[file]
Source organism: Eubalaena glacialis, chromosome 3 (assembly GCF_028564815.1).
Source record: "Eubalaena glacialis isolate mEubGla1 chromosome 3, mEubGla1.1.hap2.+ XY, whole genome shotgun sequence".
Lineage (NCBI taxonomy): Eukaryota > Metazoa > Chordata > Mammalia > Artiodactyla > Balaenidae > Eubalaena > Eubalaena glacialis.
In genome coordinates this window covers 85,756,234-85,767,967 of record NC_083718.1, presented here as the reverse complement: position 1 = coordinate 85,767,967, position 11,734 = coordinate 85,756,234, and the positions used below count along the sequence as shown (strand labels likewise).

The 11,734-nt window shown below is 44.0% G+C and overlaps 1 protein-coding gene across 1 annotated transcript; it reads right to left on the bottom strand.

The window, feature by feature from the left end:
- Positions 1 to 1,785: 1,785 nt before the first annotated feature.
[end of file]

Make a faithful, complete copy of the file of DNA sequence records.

Source organism: Eubalaena glacialis, chromosome 3 (assembly GCF_028564815.1).
Source record: "Eubalaena glacialis isolate mEubGla1 chromosome 3, mEubGla1.1.hap2.+ XY, whole genome shotgun sequence".
Lineage (NCBI taxonomy): Eukaryota > Metazoa > Chordata > Mammalia > Artiodactyla > Balaenidae > Eubalaena > Eubalaena glacialis.
In genome coordinates this window covers 85,756,234-85,767,967 of record NC_083718.1, presented here as the reverse complement: position 1 = coordinate 85,767,967, position 11,734 = coordinate 85,756,234, and the positions used below count along the sequence as shown (strand labels likewise).

The 11,734-nt window shown below is 44.0% G+C and overlaps 1 protein-coding gene across 1 annotated transcript; it reads right to left on the bottom strand.

The window, feature by feature from the left end:
- Positions 1 to 1,785: 1,785 nt before the first annotated feature.